If you don’t have a green thumb, try your hand at growing dracaenas. The Clemson Cooperative Extension reports that they’re prized as houseplants because they require little care and have few, if any, problems with plant diseases or insects. If you wish to raise them outdoors, the most commonly used varieties of dracaenas thrive throughout U.S. Department of Agriculture plant hardiness zones 10 through 11, including Dracaena fragrans, Dracaena marginata, Dracaena deremensis and Dracaena reflexa. Whether you go the indoor or outdoor route, providing the right soil conditions is one of the few critical requirements needed by this hardy, low-maintenance plant.
Outdoor Soil Requirements
If you choose to grow your dracaenas outdoors, add compost to the planting site, suggests the National Gardening Association. Compost improves soil moisture levels, which this plant enjoys. And while dracaenas can tolerate all types of soil, most of the commonly used varieties thrive best when given soil that’s rich in organic matter. For the best results, the Cornell University Extension recommends that you spread a couple inches of compost over the planting site and mix it into the top 6 to 8 inches of soil. If you’re buying commercially prepared compost in bulk from a garden store or nursery, this amounts to approximately 16 cubic feet of compost for every 100 square feet of garden space.
Indoor Soil Requirements
Most dracaenas are grown as houseplants. Avoid using straight garden loam in your dracaena’s pot, as such soil is often too heavy and dense for a container garden and can lead to root rot. Instead, use any commercially prepared potting mix labeled for use with houseplants, warns the Clemson Cooperative Extension. If you don’t have houseplant potting mix on hand, the Purdue Department of Horticulture suggests that you combine one part peat moss with one part garden soil and one part coarse sand. While some homemade potting mix recipes may call for perlite instead of sand, avoid such recipes and any commercially prepared mix that contains perlite. This ingredient may leach fluoride into the soil, and dracaenas are sensitive to fluoride, which can kill the plant.
Mulch serves several purposes in terms of creating the best soil conditions for your dracaenas. It helps block out weed growth while also adding nutrients to the underlying soil. Mulch also conserves soil moisture, which dracaenas love. In fact, in the test published in the Junior Master Gardener curriculum by the Texas Cooperative Extension, mulch added to Dracaena marginata plants reduced the dracaenas’ watering needs by 25 percent. For the best results, spread 2 to 3 inches of mulch onto the soil surface of both your indoor and outdoor dracaenas. Example mulch material includes shredded leaves, shredded bark and wood chips. Replenish the mulch layer as needed to maintain its thickness.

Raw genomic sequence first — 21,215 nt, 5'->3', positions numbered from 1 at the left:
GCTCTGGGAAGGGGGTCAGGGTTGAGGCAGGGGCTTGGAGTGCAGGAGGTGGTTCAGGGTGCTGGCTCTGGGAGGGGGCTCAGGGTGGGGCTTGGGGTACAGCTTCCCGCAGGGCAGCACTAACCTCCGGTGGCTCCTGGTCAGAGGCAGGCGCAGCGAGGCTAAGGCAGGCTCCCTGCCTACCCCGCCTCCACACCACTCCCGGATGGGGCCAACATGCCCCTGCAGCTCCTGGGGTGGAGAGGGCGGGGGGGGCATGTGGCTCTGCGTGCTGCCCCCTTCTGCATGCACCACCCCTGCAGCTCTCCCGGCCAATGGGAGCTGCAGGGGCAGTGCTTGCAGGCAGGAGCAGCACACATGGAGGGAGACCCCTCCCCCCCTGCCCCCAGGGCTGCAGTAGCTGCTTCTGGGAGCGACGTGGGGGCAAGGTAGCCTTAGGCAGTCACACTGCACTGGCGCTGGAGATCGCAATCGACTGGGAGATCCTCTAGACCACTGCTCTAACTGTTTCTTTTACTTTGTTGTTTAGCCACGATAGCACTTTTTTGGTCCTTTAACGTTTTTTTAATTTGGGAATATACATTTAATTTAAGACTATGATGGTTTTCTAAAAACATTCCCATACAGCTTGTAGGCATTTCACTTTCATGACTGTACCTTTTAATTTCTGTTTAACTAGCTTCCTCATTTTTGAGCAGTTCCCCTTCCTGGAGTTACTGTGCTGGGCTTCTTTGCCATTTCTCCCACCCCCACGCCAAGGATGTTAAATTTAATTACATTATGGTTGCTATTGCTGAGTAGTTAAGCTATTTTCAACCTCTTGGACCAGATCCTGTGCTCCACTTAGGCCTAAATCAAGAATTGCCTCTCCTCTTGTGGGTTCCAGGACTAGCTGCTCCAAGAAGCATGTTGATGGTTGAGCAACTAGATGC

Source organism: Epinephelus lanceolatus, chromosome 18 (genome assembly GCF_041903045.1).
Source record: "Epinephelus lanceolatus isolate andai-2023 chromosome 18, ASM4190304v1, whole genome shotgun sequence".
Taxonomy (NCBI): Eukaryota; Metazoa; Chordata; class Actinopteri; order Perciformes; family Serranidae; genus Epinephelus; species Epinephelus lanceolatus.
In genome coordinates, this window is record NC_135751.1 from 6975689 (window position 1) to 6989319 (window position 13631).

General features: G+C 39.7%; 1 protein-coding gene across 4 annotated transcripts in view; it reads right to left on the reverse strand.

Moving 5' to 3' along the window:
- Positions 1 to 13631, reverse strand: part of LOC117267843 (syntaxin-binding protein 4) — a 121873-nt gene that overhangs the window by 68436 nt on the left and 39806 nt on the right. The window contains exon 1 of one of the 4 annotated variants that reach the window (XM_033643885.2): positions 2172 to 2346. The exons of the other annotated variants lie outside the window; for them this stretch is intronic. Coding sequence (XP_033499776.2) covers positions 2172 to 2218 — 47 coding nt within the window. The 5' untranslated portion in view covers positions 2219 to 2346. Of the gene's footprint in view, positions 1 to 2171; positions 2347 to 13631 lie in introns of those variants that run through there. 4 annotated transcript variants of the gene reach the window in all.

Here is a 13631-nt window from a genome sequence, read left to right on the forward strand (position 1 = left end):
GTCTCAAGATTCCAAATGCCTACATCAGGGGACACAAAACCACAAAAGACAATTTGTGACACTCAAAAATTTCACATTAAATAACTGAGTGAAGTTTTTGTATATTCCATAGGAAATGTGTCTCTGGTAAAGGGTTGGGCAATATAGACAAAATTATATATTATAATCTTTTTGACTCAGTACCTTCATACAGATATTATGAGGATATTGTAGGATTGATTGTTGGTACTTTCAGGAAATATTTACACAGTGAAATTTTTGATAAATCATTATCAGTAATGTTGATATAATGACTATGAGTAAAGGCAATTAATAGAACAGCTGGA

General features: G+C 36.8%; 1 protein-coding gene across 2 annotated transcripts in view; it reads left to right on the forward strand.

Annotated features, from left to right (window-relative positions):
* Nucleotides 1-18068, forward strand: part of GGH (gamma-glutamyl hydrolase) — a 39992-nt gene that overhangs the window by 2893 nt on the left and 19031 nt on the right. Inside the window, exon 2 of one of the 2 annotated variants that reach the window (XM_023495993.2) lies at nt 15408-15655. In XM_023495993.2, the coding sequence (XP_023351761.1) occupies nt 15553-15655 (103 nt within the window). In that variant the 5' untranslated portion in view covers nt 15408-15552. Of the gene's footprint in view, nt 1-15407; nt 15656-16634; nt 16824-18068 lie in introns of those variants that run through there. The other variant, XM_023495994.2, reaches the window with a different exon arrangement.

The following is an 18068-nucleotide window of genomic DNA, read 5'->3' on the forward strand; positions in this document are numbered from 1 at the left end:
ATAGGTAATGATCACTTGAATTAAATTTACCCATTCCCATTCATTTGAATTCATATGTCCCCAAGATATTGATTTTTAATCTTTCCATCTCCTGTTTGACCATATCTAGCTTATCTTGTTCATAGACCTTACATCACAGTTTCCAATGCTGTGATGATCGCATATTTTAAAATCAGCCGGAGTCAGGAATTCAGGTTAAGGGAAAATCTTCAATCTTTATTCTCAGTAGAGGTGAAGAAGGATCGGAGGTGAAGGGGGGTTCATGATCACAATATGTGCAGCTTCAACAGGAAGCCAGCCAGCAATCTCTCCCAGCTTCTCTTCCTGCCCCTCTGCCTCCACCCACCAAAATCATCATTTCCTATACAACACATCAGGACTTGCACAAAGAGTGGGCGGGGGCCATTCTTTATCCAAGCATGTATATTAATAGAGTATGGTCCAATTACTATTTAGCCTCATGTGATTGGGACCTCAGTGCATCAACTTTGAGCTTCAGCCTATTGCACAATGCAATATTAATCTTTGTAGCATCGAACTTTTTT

Fertilizer and Water
Once you’ve set up the best soil for your dracaenas, regular maintenance is necessary. Water your draceanas whenever the top couple inches of soil has dried out. Always use room temperature or warm water; cold water may shock this heat-loving plant. When watering, apply enough irrigation to moisten the soil to a depth of 6 to 8 inches — if you’re growing your dracaenas outdoors — or until moisture appears out of the planting pot’s bottom drainage holes. Meanwhile, bolster the soil’s fertility levels by using any liquid plant fertilizer — labeled for use on foliage houseplants — once a month during the spring and summer. Apply the liquid fertilizer according to the manufacturer’s product-specific guidelines, as nutrient potency varies widely by product.
1. Clemson Cooperative Extension: Dracaena
2. University of Florida Extension: Dracaena Fragrans
3. University of Florida Extension: Dracaena Marginata
4. University of Florida Extension: Dracaena Deremensis
5. University of Florida Extension: Dracaena Reflexa
6. National Gardening Association: Dracaena
7. Cornell University Extension: Using Organic Matter in the Garden
8. Purdue Department of Horticulture: Indoor Plant Care
9. Texas A&M University Extension: How Much Water Does Mulch Save?
10. University of Connecticut College of Agriculture and Natural Resources: Mulch Basics